It’s been 14 years since my family had a family photoshoot. Fourteen years. That’s insane, right? The only photos that adorned the walls in our home were from a photoshoot that happened 7 years ago. But… I wasn’t present. That was the year that I separated from my husband and they did a photoshoot, without me.
My husband and I went through a year long separation, which I asked for. Technically, I asked for a divorce, but I had no game plan and no idea of how I could survive on my own, but I didn’t care. I was only focused on me. I was longing for a fairy-tale life with someone… anyone… and for whatever reason, that fairy-tale didn’t involve my current life. And when my loneliness was at its most vulnerable point, the dawn of the online world met me with wide open arms. Real people (well, online real-ish people), real conversations (well, online glamorized stories), and for a stay-at-home mom who was longing for interaction with people with such interesting lives, and it grabbed hold of me so tight.
Because my eyes were always wandering toward people and lifestyles that were more amazing than my own, I never wanted “those other more interesting people” to see photos of me with my family. I didn’t want them to see me happy. Thus… the lack of family photos during those rough years.
Fast-forward through my year-long separation with a lot of counseling and (I’m certain) a LOT of prayers, we moved back under the same roof again, still with plenty of issues to work through, no doubt.
I remember my husband asking if I wanted this photo to be taken down. I said “NO!” Then jokingly said that we could add a caption saying, “Red rover, red rover, send Mommy right over!”
The photo stayed. That photo and the individual photos of the kids were the only images that have donned our walls these past seven years.
So what changed? How are we OK now? How did I say adios to the fairy-tale unrealistic life?
Honestly? It took a lot of time. It took a lot of patience. It took a husband who was willing to wait for me to work through my mess.
So, my dear fellow readers. Can you relate at all? Do you ever get caught up in wanting a fairy-tale marriage? Do you struggle with giving your best to others, instead of your family?
If I could pass along any words of wisdom from what I’ve learned from this full circle of selfish mom to seeking-to-be-present mom, here’s what I’d share:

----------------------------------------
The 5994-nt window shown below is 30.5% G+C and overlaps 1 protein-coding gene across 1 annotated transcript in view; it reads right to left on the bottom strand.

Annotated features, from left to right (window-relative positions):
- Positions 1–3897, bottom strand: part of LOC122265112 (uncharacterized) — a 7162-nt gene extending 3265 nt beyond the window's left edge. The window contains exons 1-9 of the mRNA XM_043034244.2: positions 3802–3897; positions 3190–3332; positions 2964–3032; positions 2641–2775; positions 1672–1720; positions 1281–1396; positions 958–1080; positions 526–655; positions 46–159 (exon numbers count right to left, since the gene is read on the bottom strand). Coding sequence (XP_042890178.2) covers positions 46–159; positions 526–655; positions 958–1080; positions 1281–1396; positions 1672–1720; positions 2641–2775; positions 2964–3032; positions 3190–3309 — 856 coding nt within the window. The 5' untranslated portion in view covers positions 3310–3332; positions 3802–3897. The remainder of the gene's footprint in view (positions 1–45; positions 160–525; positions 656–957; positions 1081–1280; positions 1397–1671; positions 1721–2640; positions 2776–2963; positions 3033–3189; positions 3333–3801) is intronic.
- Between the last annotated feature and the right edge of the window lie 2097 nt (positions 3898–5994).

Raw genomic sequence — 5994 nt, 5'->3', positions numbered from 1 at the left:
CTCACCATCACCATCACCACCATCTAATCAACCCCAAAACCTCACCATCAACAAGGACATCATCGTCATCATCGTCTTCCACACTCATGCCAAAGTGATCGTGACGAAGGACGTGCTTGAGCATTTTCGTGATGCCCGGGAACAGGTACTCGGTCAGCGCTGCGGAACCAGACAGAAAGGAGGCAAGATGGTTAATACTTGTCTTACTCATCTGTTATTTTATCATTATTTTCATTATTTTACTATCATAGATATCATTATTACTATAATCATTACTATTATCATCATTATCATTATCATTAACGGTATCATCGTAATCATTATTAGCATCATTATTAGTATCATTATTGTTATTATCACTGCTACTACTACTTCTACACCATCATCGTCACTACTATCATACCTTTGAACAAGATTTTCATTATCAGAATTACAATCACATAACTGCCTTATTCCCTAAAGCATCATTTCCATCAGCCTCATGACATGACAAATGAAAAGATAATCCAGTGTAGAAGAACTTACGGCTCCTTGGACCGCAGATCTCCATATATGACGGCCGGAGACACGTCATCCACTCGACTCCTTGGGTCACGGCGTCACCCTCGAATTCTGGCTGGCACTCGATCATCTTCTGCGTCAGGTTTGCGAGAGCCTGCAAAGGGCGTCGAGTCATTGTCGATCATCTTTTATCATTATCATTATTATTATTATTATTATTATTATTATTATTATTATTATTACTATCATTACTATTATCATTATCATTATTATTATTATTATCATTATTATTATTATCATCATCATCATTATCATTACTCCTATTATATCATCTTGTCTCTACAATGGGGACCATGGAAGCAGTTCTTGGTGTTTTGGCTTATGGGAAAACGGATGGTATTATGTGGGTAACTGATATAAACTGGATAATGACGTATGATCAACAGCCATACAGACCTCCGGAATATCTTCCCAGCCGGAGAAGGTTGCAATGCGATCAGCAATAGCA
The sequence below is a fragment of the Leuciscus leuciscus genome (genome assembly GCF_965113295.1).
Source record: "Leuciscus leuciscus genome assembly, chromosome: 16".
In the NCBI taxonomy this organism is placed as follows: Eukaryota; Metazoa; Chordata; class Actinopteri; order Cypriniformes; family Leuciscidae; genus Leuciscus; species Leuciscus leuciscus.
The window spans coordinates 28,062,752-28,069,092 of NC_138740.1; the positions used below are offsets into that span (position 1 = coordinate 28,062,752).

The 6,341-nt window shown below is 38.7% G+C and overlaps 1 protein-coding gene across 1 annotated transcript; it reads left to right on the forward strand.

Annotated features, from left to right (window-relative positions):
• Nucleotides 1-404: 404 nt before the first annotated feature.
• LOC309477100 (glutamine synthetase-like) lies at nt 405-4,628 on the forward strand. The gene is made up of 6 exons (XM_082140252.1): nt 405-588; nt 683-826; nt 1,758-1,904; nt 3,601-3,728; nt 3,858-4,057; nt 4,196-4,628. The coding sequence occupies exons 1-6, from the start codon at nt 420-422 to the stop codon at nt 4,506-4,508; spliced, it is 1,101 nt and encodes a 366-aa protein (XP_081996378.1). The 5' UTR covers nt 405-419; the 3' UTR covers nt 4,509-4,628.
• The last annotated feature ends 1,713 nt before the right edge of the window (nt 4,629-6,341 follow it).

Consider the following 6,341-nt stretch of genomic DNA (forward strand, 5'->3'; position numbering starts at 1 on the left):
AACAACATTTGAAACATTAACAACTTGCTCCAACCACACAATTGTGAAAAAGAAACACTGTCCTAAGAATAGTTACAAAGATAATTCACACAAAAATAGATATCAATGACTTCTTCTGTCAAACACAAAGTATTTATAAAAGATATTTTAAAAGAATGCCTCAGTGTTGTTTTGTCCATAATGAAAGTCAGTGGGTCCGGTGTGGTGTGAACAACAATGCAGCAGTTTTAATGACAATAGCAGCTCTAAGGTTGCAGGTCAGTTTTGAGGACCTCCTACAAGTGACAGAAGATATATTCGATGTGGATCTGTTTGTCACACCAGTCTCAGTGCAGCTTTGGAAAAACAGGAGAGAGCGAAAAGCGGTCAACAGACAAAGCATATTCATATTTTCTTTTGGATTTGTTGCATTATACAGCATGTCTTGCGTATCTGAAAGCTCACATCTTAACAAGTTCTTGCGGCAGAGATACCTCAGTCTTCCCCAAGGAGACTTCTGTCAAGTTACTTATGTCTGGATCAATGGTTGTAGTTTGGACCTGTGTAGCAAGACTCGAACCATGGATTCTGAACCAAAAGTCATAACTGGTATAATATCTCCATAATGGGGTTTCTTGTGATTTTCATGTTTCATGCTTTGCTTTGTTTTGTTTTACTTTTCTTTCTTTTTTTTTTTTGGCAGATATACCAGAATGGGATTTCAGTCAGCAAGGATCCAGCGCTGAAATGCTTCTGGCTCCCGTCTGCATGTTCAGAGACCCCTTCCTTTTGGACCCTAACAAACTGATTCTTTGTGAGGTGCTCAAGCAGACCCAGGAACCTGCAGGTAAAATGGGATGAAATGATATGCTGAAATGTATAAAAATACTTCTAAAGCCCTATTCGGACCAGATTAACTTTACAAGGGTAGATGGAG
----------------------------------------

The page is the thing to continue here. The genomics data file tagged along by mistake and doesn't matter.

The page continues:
1. Stop looking around at others. Stop comparing.
UGH. This phrase is overused. But can we help it? We talk about uninstalling Facebook and removing it from our phones. But if we just remove social platforms, does it stop the original problem? Deep down, I truly believe the heart issue is being content with what you have. For me, it meant looking more at my family than I looked at other people.
2. Don’t lie.
Just don’t. Don’t keep secrets. Don’t tell half-truths. It will catch up with you eventually.
3. Get a life coach, counselor, therapist.
Going to a counselor was the best decision I DIDN’T want to do. Truth be told, I resisted and kicked my feet like a little child at the idea of going to a counselor. SHE didn’t need to know the details of my life! HA!
I had NO idea how life-changing it would be to see a counselor. She taught me things about myself that I never knew were there. She helped me understand why I react the way I do. Why I interpret a conversation negatively. Why I prejudge. Why I shrink into a little girl when I don’t feel safe.
I don’t believe it has to take a life-altering situation to go and see a counselor. I truly believe if we can shift the stereotype of “going to see a counselor” from a bad thing to a good thing, our world will be a whole lot better. They truly are the superheroes of today.
4. And finally, take more pictures!
It has taken more than a decade to fully embrace showing off my love for my family. There will always be skeletons within my closet of the days when I chose to put them second, but today … Today I am walking side-by-side proudly with my family.
Seven years ago I was absent from the family photo. But today… I will fully embrace the camera lens.